Friday, July 29, 2016

In the steps of William and Mary Dyer

© 2016 Christy K Robinson

Flying into Boston over the harbor.
Logan International Airport is built on an island and landfill.
In July 2016, I traveled from my home in Arizona to Boston, Massachusetts, to participate in a historical event conducted by the Anne Marbury Hutchinson Foundation. The five-day event celebrated Anne Hutchinson on her 425th birthday with a ceremony at her statue on the Massachusetts Statehouse grounds, lectures and a reception at the Congregational (Puritan) Library and Archives, a panel at the New England Historical Genealogical Society, a tour of the Boston First Church (organized in 1630 by Gov. John Winthrop, but now an ultra-modern building in a different location), a walking tour of Hutchinson sites, a quick trip to Harvard University (founded to train ministers to refute upstart women like Anne Hutchinson), and then a road trip to Portsmouth, Rhode Island and Eastchester, New York.

Dyer monument!
I've returned with all kinds of resources to share with you, and I was able to meet with some important people who are excited about creating a monument to Mary and William Dyer in Newport. There's nothing firm yet, as it's just begun and will be a multi-year project, but there is an opportunity for a Dyer monument placement in Newport. When it's time to combine financial resources of corporate sponsors, city government, crowdsourcing, and private donors, you'll be a much-needed component, and when it's time for the grand opening or unveiling, you'll have plenty of notice to plan your travel and vacation time to be there for those events and much more. 

Wonking out on 17th-century history 
Apart from group activities, I also was able to revisit the Mary Dyer statue at the Statehouse, but missed visiting a couple of other points I wanted to see. I "hiked" in the 95/90 heat and humidity to the King's Chapel Burying Ground to find the grave of Gov. John Winthrop and Rev. John Cotton, and accidentally found an ancestor's headstone there (that's my kind of Pokemon Go). I also visited Plimoth Plantation (1624 English and Wampanoag villages) as the guest of culinary historian Kathleen Wall, who treated me to 17th century Pilgrim and Native American foods for lunch.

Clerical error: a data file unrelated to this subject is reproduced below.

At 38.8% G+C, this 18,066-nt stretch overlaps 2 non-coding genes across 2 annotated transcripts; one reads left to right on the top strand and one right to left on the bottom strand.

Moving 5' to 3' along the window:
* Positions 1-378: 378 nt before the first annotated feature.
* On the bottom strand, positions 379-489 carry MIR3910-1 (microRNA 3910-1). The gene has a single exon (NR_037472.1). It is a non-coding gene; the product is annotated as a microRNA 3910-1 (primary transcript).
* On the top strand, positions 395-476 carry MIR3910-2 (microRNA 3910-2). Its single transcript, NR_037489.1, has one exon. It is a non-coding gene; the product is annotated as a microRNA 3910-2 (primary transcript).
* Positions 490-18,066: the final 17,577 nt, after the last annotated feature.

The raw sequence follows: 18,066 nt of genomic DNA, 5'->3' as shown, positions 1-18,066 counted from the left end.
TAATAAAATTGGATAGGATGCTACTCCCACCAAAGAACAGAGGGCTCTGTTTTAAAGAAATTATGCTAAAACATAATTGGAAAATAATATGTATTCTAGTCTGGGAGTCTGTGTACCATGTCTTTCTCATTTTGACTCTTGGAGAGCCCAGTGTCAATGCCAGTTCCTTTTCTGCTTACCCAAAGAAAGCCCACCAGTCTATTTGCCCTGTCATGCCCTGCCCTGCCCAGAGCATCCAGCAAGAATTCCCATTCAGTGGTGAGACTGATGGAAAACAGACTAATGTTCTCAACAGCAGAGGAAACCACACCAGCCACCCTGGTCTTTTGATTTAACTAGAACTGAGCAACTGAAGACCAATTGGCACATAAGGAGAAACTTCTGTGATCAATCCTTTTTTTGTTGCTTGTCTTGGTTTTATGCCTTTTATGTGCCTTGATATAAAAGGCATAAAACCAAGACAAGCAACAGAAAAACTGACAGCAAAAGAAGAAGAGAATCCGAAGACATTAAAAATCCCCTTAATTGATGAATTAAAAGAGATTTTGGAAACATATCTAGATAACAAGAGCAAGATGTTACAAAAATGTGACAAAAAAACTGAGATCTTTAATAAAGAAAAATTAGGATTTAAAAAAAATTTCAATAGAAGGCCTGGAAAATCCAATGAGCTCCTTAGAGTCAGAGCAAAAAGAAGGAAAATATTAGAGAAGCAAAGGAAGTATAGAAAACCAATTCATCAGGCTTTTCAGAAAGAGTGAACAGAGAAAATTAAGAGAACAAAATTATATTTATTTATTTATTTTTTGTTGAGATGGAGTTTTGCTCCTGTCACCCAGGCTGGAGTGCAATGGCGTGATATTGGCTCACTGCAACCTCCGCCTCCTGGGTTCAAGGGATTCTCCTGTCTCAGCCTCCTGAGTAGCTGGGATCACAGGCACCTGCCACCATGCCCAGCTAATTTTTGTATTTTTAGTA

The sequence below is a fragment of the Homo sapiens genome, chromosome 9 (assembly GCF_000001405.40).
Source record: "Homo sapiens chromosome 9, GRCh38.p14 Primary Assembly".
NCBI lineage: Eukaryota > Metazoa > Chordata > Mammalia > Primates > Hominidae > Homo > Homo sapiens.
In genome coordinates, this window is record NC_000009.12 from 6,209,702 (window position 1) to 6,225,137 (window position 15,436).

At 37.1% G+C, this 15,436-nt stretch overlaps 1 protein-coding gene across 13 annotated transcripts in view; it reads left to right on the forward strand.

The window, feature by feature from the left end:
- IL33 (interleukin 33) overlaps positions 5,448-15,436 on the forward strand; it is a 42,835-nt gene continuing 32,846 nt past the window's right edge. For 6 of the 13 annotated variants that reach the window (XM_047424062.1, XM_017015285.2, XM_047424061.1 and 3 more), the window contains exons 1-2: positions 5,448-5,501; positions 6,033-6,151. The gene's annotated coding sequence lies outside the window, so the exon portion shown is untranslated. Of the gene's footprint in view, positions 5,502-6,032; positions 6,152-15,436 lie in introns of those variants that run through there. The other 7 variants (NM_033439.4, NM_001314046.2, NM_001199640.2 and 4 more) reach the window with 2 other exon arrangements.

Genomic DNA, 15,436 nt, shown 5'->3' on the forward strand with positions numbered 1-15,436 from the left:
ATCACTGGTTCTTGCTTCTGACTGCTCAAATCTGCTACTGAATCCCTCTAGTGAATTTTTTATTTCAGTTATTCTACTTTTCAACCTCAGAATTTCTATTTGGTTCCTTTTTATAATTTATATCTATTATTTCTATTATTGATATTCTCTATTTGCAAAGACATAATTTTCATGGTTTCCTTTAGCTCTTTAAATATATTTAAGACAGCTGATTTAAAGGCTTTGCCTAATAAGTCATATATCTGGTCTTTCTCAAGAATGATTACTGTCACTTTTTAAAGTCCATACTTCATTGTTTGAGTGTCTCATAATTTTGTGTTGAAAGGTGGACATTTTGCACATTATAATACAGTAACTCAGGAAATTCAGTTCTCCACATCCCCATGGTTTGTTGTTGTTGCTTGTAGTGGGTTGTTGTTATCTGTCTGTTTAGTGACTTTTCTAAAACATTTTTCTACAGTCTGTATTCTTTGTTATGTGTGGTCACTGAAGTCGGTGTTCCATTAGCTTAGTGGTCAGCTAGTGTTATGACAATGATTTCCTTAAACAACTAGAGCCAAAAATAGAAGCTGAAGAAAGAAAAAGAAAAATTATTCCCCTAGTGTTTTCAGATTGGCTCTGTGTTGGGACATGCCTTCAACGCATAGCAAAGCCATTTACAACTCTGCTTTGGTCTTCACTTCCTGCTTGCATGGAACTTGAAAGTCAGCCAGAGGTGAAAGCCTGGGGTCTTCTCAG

I'm grateful to friends (and even strangers!) who contributed to my GoFundMe campaign to pay my trip expenses. My event at Harvard University was changed to a professional video shoot there, and that means more people will have access to the Dyer story.

During my time in Rhode Island, I walked in the steps of the Dyers, 375 years ago, visiting Dyer Point/Battery Park, the area on the west coast where their farm was and where they were buried, the Portsmouth Founders Brook Park where they lived in 1638, the cemetery where Charles Dyer (their youngest son) is buried, the White Horse Tavern where William almost surely drank a pint in the 1670s, and taking an 80-foot sailboat ride out on Narragansett Bay. I visited the Newport Historical Society and viewed two documents in William Dyer's handwriting, and ordered a copy of a deed on which Mary Dyer's signature appears.

My hosts, who were friends of friends, and now are my friends, live in a beautiful home in the "boot" of Newport (see maps below). I went to sleep with a lightning show in the guest room windows and awoke refreshed with a view of a pond, a marsh with birdsong and tiny frogs, and the Atlantic Ocean breaking on the rocks nearby. They treated me like a celebrity, and helped with networking for the monument project.

I gave an author talk at the Middletown Barnes & Noble Booksellers, and met Suegray Fitzpatrick, a jewelry designer, from whom I purchased a necklace pendant of an anchor with the word "hope" that is similar to the Rhode Island state seal that William Dyer presented to the colonial assembly in 1648--and is still in use on the Rhode Island flag and seal today. I even flew into and out of Boston Harbor, as the Dyers did in ocean-going ships (see photo above).

1777 Revolutionary War map, plus Google satellite map of the southern end of Aquidneck Island, where Newport is located. Note "Dyers Point" is the same location as the modern "Ft. Greene" which is a lovely point called Battery Park. The island shape has not significantly changed in 240 years (which we can project backward all the way to the Ice Age). 

Newport (on Aquidneck Island) from the air, with part of Conanicut Island under the clouds, on my Boston-to-New York flight on July 26, 2016. I awoke on the southern coast of the island, drove my rental car up to Boston, took an Uber cab to the airport (in Boston Harbor), and then flew over Narragansett Bay and Shelter Island, NY. A fitting end of a week-long history fest for a Dyer follower!  

And then there's DYER ISLAND, which the 28-year-old William Dyer asked for and received in early 1638 when the Hutchinson party were purchasing Rhode Island from the Native Americans. Behind (to the west of) Dyer Island is part of Prudence Island, where Governor Winthrop owned land. At the bottom, to the east of Dyer Island, is Aquidneck Island and the town of Portsmouth. Dyer Island is a bird sanctuary. Photo by Christy K Robinson, July 26, 2016.
A short YouTube video of the tide coming in on Narragansett Bay, at Dyer Island: 

Christy K Robinson is the author of five books:


  1. I've just discovered your blog, and also recently discovered my descent from the Dyers & Hutchinson. I'm looking forward to reading your books, now!

    1. I hope you enjoy them, Susan. The research I did on the books continues in the blog, Facebook, and other projects. Stay in touch!


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